Compassion

The cultivation of karuna, or compassion, which tempers wisdom's cool discernment
  • Tricycle Community 10 comments

    Everyone as a Friend Paid Member

    So how should we view sentient beings? If they have all been in every possible relationship with us from time without beginning (and time has no beginning in Buddhism), should we consider them to be enemies? Everyone has indeed been the enemy—the person who wants me to trip, fall down the stairs, break a leg. My first teacher, Geshe Wangyal, said that one problem with this outlook would be that you’d have to go out and kill everybody. Difficult to do. Everyone has also been neutral, like the many people we pass on the streets; we may even know some faces, but we don’t have any open relationship with them. They are just people working here or there; we may see them often, but there is neither desire nor hatred. Should we consider them to be neutral? Or should we consider these people to be friends? More »
  • Tricycle Community 5 comments

    Unlimited Friendliness Paid Member

    Images by Lowell Boyers More »
  • Tricycle Community 21 comments

    Taking Your Future Into Your Own Hands Paid Member

      All sentient beings without a single exception have buddha nature, from the dharmakaya buddha down to the tiniest insect. There is no real difference in the quality or size of this enlightened essence between individuals. However, buddhas and fully enlightened bodhisattvas have cut the movement of dualistic mind at the very beginning. That is how they are different from sentient beings. Buddhas and bodhisattvas’ expression of mind takes the form of compassionate activity. This activity, through emanations and re-emanations, appears in all samsaric realms in order to teach other beings. More »
  • Tricycle Community 4 comments

    Taking a Stand Paid Member

    Boundaries play an interesting and sometimes complicated role in developing compassion. They are like the stake and wires that are used to help keep young trees rooted and growing straight. Early on in our practice or when we’re faced with difficult, new challenges, a lack of healthy boundaries can lead to our compassion being blown away before it’s had a chance to take root. As we develop, though, boundaries held too tightly can stifle our compassion and keep it from reaching maturity. In the process of developing compassion, we need to become skillful at knowing when to apply boundaries and when to relax or release them. More »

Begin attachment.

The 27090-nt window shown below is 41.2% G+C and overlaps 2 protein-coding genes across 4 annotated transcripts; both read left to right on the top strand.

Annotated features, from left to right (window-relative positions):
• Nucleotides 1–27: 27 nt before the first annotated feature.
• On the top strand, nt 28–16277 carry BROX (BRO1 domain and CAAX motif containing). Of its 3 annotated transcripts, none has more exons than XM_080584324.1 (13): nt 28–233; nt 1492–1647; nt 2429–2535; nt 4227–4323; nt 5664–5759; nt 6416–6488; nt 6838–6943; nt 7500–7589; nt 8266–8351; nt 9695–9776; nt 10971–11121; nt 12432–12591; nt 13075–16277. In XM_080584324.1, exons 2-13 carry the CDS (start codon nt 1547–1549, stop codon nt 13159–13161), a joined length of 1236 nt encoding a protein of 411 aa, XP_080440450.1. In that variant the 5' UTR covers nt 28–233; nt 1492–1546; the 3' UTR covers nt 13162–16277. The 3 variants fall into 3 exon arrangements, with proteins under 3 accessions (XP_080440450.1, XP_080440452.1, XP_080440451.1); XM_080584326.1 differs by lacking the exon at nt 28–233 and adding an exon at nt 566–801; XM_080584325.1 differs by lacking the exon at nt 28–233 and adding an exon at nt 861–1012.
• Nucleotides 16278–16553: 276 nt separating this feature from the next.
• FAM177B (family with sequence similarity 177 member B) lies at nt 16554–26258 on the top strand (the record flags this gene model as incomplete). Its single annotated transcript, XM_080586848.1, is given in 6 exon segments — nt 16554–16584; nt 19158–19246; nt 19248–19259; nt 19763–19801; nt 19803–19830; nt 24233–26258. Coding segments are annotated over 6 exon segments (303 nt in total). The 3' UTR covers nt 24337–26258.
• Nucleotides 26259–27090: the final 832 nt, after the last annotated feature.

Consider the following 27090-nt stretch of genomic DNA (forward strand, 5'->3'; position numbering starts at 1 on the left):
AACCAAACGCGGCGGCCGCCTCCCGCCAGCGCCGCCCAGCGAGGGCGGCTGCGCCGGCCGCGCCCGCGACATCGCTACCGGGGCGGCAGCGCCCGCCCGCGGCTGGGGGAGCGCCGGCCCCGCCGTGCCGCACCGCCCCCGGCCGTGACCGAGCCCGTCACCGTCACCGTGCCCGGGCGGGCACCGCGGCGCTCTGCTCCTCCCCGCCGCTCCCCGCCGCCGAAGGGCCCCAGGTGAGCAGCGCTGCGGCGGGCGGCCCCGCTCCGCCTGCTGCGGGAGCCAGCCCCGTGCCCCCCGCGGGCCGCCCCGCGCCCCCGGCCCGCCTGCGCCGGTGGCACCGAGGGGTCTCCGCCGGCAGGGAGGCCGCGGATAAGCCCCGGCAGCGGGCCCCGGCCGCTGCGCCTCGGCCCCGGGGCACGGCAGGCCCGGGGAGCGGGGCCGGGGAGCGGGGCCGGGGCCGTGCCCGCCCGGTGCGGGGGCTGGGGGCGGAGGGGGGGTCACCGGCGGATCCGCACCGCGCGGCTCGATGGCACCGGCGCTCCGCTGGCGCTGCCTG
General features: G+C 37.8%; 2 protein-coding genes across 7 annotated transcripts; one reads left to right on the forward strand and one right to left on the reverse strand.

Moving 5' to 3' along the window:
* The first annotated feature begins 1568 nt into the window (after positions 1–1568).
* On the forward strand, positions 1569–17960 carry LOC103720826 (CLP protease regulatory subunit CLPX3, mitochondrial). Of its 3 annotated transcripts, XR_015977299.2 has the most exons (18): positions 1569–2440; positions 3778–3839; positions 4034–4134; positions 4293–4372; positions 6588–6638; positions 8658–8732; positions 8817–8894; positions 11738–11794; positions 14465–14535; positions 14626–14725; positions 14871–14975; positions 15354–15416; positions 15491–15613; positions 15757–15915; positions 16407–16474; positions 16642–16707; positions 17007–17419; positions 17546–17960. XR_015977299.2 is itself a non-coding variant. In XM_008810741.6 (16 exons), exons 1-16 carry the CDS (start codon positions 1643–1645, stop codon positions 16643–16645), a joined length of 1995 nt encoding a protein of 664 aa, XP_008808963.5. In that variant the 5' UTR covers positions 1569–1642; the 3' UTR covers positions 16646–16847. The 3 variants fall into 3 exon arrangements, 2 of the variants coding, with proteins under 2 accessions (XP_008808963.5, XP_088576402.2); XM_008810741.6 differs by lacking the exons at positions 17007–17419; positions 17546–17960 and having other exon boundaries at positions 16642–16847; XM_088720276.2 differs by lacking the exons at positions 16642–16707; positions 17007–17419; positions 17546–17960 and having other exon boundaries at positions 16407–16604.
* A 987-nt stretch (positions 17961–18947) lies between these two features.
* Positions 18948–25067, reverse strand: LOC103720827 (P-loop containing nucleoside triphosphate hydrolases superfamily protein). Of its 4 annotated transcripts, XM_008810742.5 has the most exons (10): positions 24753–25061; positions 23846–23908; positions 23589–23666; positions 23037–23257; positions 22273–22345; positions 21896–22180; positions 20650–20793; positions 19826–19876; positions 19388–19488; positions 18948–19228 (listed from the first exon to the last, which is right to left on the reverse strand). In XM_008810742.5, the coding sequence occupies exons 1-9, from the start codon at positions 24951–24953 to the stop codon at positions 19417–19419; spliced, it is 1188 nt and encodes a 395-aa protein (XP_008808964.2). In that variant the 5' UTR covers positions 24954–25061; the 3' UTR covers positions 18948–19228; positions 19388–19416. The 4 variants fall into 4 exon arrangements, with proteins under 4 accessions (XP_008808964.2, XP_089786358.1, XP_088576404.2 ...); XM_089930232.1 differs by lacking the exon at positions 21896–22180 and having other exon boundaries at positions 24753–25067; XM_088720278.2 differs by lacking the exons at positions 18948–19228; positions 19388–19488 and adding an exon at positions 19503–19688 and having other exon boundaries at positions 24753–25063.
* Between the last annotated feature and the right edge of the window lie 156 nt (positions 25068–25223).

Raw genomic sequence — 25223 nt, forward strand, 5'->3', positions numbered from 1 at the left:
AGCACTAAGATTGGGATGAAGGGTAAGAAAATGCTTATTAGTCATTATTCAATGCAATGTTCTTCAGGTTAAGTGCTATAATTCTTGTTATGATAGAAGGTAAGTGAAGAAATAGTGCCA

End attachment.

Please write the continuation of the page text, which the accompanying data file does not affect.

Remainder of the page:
• Tricycle Community 7 comments

    Avalokiteshvara In Tibet Paid Member

    According to an old Tibetan tradition, the bodhisattva Avalokiteshvara has a special relation with the people of Tibet. A bodhisattva is a warrior or hero of enlightenment, a being who is on the path to buddhahood. But in a sense, Avalokiteshvara is even more than a buddha. After attaining buddhahood, he voluntarily returned to the way of a bodhisattva in order to lead all beings to buddhahood. Thus Avalokiteshvara is considered the manifestation of the selfless, unconditional compassion of the buddhas. More »
  • Tricycle Community 10 comments

    Head & Heart Together Paid Member

    Two lily pads, Tiina Tervo The brahma-viharas, or “sublime attitudes,” are the Buddha’s primary heart teachings—the ones that connect most directly with our desire for true happiness. The term “brahma-vihara” literally means “dwelling place of brahmas.” Brahmas are gods who live in the higher heavens, dwelling in an attitude of unlimited goodwill, unlimited compassion, unlimited empathetic joy, and unlimited equanimity. These unlimited attitudes can be developed from the more limited versions of these emotions that we experience in the human heart. More »